Two Nigerian cities has been named among the world’s worst cities to live in 2018.
Mercer’s 20th annual Quality of Living survey compared 231 major metropolises, examining factors such as crime, healthcare, education, public services, recreation, housing and personal freedom.
According to this years ranking, Bangui, Central African Republic (230) been the lowest ranking African city for quality of living is the worst city to live in Africa. followed by Khartoum, sudan (227), N’Djamena Chad (226), Brazzaville Congo (224) and Kinshasa Democratic Republic of the Congo (223).
Persistent political instability, poverty, extreme climates and lack of appropriate infrastructure investments means these cities have the lowest quality of living worldwide.
Two Nigeria cities Abuja (213) and Lagos (212) Also made it into the top 20 worst cities to live in Africa.
Abuja, Nigeria’s Federal Capital was ranked 213 out of 231 countries making it the 13th worst city to live in Africa, while Lagos was ranked 212, making it the 14th worst city to live in Africa..
Below are The top 20 worst cities to live in Africa
|Dar es Salaam, Tanzania||20|
|Abidjan, Cote d’Ivoire||17|
|Addis Ababa, Ethiopia||16|
|Ouagadougou, Burkina Faso||12|
|Conakry, Guinea Republic||6|
|Kinshasa, Democratic Republic of the Congo||5|
|Bangui Central African Republic||1|
Mercer evaluates local living conditions in more than 450 cities surveyed worldwide. Living conditions are analysed according to 39 factors, grouped in 10 categories:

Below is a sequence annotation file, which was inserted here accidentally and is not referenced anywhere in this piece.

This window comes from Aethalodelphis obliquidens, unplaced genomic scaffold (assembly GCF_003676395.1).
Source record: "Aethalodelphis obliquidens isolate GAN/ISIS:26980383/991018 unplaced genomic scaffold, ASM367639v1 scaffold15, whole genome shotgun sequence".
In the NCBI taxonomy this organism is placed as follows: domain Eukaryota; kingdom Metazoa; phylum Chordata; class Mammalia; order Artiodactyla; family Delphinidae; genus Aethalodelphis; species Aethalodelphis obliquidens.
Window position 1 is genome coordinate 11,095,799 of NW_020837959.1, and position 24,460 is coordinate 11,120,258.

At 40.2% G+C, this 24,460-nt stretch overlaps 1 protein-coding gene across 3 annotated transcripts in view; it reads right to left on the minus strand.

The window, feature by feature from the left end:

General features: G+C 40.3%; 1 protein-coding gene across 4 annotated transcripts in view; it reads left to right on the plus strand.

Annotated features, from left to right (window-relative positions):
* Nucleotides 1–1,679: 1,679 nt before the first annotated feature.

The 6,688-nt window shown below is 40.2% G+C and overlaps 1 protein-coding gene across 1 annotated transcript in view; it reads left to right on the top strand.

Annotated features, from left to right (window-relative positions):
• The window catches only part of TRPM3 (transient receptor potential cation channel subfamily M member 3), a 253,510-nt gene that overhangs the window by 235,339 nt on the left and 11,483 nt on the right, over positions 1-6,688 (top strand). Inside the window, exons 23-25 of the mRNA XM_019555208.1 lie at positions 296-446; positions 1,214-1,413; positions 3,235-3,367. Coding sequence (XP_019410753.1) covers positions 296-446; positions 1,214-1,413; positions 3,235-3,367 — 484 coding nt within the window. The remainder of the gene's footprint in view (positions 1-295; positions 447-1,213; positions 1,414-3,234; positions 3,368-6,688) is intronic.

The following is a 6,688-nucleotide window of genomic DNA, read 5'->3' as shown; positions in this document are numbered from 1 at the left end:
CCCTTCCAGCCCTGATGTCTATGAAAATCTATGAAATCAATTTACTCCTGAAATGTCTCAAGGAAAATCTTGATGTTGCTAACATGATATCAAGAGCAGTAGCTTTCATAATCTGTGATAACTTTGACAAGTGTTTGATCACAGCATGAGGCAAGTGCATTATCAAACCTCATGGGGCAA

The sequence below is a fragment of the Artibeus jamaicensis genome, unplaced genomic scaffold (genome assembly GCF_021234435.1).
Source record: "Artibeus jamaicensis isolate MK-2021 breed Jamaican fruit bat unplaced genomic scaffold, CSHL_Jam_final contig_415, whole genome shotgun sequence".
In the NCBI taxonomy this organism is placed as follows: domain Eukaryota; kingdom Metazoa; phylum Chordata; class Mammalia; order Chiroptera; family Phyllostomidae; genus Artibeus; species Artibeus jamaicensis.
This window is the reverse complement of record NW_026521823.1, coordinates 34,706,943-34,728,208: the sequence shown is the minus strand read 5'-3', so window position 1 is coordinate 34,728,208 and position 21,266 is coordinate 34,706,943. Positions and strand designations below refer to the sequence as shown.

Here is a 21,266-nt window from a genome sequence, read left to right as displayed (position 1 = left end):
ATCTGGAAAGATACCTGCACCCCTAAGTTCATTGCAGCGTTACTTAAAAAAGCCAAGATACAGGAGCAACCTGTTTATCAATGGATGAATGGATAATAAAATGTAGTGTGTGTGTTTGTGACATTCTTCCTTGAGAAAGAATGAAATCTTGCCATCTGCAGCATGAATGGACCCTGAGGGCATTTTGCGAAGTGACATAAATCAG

• Political and social environment (political stability, crime, law enforcement, etc.).
• Economic environment (currency exchange regulations, banking services).
• Socio-cultural environment (media availability and censorship, limitations on personal freedom).
• Medical and health considerations (medical supplies and services, infectious diseases, sewage, waste disposal, air pollution, etc.).
• Schools and education (standards and availability of international schools).
• Public services and transportation (electricity, water, public transportation, traffic congestion, etc.).
• Recreation (restaurants, theatres, cinemas, sports and leisure, etc.).
• Consumer goods (availability of food/daily consumption items, cars, etc.).
• Housing (rental housing, household appliances, furniture, maintenance services).
• Natural environment (climate, record of natural disasters).
Note: This ranking indicates differences in quality of living factors affecting expatriates in popular assignment destinations and should not be used as the basis for determining hardship premiums..
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